You can find EuroLand under the EngineX/utils folder. It is the all-in-one editor used to open the source asset files (or *.ELF) that you can find under Sphinx/Grafix. These EngineX containers store most of the actual data in the game; maps, 3D models, textures, character animations and beyond.

Sphinx-authoringtools-eurolandexe

You will actually see two executable files: EuroLand.exe and EuroLandRedux.exe, these are two different versions of the same editor, but for the sake of simplicity you'd usually prefer to use the latest one; EuroLand Redux.

Opening our first .ELF file Edit

Let's start with something familiar. Go to Sphinx/Grafix/Maps/Uruk_sphinx/retouch, you'll find a _ur_intr.elf file, the one that stores the map with the initial Sphinx level in Uruk. Drag and drop it in the EuroLand window, a tree view should appear after a few seconds.

You can see that the "Entities" tree is the one with the most entries, those are the static 3D models used as scene props in the map. There is also a "Textures" tree with the images used by those models, and several other ones. But right now we are mainly interested in the map itself.

Sphinx-authoringtools-treeviewmap

Scroll down until you find the "Maps" section and double-click on "LAND1" to open it, the other maps are crossed out because they won't be included when you export the .ELF into a baked and optimized, game-compatible .EDB file.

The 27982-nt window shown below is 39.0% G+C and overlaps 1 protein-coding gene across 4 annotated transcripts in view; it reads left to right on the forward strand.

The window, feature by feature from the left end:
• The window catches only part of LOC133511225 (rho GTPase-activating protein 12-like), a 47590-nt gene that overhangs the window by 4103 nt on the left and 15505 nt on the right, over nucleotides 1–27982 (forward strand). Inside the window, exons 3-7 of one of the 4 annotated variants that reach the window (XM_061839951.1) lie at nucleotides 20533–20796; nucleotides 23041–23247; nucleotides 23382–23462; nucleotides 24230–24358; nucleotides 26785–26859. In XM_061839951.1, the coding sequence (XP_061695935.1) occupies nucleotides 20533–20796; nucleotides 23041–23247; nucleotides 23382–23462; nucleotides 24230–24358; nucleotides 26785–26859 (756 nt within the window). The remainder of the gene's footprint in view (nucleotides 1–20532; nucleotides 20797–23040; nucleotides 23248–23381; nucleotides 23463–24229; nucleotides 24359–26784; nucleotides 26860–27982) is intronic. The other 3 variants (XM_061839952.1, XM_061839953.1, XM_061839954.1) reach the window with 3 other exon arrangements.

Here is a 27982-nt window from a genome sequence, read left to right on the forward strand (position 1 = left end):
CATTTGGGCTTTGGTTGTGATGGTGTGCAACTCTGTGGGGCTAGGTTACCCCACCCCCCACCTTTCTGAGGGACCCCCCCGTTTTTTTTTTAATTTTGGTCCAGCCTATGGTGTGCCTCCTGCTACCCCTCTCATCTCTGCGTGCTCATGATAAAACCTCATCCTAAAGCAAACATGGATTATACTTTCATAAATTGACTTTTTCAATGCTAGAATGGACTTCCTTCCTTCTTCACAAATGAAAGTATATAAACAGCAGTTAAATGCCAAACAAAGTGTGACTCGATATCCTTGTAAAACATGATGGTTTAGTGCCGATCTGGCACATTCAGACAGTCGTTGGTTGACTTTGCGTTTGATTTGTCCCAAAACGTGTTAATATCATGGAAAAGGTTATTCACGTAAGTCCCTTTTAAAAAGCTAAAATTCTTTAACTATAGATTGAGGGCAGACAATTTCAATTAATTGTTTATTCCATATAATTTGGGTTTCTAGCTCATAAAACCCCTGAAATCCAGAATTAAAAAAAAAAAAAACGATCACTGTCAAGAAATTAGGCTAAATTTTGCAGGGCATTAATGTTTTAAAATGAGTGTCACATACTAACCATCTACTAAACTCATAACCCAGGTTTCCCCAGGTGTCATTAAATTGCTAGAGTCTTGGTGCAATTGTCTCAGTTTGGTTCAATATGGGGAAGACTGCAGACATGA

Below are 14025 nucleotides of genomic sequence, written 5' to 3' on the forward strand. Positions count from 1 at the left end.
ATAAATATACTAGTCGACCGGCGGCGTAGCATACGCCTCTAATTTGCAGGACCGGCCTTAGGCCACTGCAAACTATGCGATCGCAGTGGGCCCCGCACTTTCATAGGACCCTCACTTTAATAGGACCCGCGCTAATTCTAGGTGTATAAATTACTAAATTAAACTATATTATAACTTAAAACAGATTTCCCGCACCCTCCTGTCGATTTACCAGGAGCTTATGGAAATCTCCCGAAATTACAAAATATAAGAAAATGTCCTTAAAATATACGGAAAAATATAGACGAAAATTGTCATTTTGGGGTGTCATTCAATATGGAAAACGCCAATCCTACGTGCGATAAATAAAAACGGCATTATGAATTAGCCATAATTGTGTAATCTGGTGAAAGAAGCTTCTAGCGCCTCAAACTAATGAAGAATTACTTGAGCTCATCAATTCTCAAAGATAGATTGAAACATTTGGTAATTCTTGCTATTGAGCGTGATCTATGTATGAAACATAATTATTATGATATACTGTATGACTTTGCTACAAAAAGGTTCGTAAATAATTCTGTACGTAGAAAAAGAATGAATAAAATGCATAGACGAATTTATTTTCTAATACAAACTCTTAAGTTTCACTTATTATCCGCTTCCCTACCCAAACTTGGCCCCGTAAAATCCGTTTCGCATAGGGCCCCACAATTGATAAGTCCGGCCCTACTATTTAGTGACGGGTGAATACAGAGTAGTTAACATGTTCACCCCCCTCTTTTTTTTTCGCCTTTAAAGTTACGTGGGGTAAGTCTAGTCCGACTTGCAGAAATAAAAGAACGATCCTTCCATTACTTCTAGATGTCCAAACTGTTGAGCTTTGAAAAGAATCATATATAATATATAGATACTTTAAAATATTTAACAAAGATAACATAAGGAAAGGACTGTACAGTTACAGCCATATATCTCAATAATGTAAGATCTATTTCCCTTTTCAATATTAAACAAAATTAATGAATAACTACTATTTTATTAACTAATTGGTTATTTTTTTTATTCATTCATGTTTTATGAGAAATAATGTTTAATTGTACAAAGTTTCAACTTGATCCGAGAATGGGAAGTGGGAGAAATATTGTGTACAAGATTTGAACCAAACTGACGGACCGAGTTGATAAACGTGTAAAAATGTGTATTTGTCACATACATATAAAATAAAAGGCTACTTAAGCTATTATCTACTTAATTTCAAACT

Sphinx-authoringtools-mapview

Maximize the map window to make things bigger, here are some quick tips to move the camera around:

  • You can zoom in and out with the scroll wheel.
  • Pan the camera by pressing the middle mouse button/scroll wheel while moving the mouse.
  • You can rotate the camera around by pressing the left mouse button while holding the Alt key.
  • If you ever get lost you can press the A key to display the entire map at once.
  • You can always view and rebind all the available hotkeys by going to View > Hot Keys... in the menu bar.

Feel free to explore Uruk for a while until you gain a bit of experience. We can start selecting things after that.

Sphinx-authoringtools-mapview-underbar

Take a look at this menu bar below the 3D view, it is extremely important. By default you can see that "Entity" is enabled, if you left-click on the terrain it will select chunks of it, rendering its wired polygons in red. You can deselect by right-clicking in an empty-gray part of the level, just like that.

Now let's click on "Sound", you can see that the other modes get untoggled. In this mode we won't be able to click on the terrain itself, but we can now select those yellow sound sources in exchange. Try it, you will see that this time around selecting a sound will entail clicking precisely on the cross that marks its center, that's too bad.

Luckily for us EuroLand comes with a second selecting mode; lasso. If you drag the mouse while holding the right mouse button you will see how you can make circular selections around objects.

In fact, the previous deselection method is just using the lasso tool in an empty area. How convenient! Try selecting and deselecting multiple sound sources using the lasso tool.

{Thingie in progress...}